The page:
New surveys show that as many as 80 percent of people omit information, stretch the truth or outright lie to their doctors. Experts discuss why it happens, consequences, and methods that might reduce the amount of less-than-truthful answers to doctors’ questions.
Dr. Andrea Gurmankin Levy, Associate Professor of Psychology, Middlesex Community College
Dr. Marícela Moffitt, Professor of Medicine and Director, Doctoring Curriculum, University of Arizona College of Medicine – Phoenix
Scientists are discovering that our food preferences are much more than a matter of taste, and that taste itself is more complicated than we thought. Psychology also plays a role. An expert discusses what determines preferences, such as why some people like jalapeno peppers & black coffee, and some don’t.
Dr. Rachel Herz, Adjunct Assistant Professor of Psychiatry and Human Behavior, Brown University, and author, Why You Eat What You Eat: The Science Behind Our Relationship With Food
Professional athletes are among the most superstitious of all people. While we may be tempted to think these rituals have no effect on performance, psychologists say that if an athlete believes it helps, then it actually does. Experts explain how superstitions work in sports and in life.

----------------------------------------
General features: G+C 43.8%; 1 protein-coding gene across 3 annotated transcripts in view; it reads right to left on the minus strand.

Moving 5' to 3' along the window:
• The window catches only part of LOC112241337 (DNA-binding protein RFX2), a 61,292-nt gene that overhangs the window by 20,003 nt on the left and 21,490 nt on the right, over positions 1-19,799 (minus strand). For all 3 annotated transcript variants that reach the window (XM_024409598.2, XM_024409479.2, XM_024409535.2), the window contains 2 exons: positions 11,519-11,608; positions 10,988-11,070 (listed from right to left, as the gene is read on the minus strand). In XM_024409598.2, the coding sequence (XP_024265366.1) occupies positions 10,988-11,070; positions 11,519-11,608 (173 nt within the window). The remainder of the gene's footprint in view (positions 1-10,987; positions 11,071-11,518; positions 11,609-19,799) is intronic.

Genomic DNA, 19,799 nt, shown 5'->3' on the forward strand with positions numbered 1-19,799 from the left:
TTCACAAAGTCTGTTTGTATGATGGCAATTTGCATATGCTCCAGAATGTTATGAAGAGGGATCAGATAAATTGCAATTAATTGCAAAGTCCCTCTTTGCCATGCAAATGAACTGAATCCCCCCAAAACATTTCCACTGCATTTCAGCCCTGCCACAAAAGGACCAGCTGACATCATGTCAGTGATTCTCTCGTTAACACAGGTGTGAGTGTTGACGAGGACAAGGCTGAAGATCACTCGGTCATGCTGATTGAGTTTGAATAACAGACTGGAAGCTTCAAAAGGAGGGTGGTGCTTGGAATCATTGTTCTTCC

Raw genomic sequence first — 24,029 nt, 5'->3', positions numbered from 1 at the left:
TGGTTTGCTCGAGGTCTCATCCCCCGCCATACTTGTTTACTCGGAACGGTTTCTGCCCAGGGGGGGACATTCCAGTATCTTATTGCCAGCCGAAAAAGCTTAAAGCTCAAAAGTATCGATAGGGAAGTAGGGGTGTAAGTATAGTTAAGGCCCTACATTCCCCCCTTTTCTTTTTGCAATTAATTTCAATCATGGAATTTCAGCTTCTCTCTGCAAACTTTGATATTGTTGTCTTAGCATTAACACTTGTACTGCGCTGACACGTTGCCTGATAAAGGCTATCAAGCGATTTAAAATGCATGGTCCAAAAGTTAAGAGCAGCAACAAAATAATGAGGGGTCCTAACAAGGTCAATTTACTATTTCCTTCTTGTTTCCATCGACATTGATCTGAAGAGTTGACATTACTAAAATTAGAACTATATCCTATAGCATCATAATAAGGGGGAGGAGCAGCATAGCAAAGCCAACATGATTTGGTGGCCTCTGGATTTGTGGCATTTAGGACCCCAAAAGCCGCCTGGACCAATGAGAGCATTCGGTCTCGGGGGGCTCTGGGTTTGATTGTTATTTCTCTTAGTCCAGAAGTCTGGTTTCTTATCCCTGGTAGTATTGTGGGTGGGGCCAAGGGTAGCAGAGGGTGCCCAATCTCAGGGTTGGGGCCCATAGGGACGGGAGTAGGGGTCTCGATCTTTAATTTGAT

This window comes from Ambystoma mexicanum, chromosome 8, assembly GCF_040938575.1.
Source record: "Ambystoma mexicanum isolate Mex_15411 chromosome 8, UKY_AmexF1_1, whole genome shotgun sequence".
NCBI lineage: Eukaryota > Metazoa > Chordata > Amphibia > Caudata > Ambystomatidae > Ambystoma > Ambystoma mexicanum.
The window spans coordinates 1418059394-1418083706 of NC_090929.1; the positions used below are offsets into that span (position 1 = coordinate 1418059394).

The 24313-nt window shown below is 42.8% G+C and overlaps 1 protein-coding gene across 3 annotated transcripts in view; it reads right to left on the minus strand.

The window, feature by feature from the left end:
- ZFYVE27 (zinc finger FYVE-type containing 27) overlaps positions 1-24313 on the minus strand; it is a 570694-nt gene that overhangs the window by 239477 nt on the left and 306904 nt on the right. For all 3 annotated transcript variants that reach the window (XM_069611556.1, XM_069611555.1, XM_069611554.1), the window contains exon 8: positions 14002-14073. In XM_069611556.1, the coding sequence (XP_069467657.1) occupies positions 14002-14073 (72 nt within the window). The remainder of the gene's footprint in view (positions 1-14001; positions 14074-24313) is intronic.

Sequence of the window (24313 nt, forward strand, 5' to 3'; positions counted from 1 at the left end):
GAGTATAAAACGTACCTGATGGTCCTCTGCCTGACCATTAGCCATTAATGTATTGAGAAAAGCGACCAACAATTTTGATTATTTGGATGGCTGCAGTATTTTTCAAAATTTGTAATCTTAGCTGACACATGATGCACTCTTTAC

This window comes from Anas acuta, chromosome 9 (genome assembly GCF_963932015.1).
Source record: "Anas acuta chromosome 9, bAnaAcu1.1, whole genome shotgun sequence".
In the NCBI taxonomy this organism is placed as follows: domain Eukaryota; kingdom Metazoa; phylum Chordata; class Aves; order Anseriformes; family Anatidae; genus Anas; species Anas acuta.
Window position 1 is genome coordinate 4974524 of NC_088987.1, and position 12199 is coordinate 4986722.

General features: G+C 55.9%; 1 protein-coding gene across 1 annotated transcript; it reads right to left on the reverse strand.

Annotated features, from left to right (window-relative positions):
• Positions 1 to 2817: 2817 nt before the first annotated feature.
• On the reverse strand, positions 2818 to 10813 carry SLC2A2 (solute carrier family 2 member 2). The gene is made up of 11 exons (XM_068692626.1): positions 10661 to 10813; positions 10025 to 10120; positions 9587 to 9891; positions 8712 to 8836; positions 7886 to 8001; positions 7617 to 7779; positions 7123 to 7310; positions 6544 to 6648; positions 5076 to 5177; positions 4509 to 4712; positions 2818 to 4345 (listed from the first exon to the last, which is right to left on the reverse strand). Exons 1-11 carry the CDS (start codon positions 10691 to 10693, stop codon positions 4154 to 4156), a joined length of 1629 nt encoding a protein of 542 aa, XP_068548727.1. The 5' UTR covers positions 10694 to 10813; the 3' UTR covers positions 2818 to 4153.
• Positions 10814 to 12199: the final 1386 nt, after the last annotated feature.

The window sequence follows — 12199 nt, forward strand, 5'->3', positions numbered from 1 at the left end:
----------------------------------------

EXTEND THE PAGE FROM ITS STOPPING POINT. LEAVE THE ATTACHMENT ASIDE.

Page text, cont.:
Dr. Stuart Vyse, author, Believing In Magic: The Psychology of Superstition
Experts say incest is the most common of all sexual abuse, but the least discussed openly. This can leave victims isolated and less able to reveal abuse, which can have further psychological ramifications later on. A noted expert on sexual abuse discusses how incest makes girls feel particularly responsible and unable to come forward, and a non-profit organization that seeks to help them.
Dr. Patti Feuereisen, clinical psychologist and author, Invisible Girls: Speaking the Truth About Sexual Abuse
Schools would be a good place for programs to screen for mental health issues in students, and to educate about mental health to lessen the pervasive stigma. Some states are making programs mandatory, but elsewhere schools and personnel may resist, seeing mental health as outside the normal role of teachers. Experts discuss how inventive programs are overcoming obstacles.
Dr. Kimberly Kendziora, Managing Researcher, American Institutes for Research
Dr. Michael Murphy, psychologist, Massachusetts General Hospital and Associate Professor of Psychology, Harvard Medical School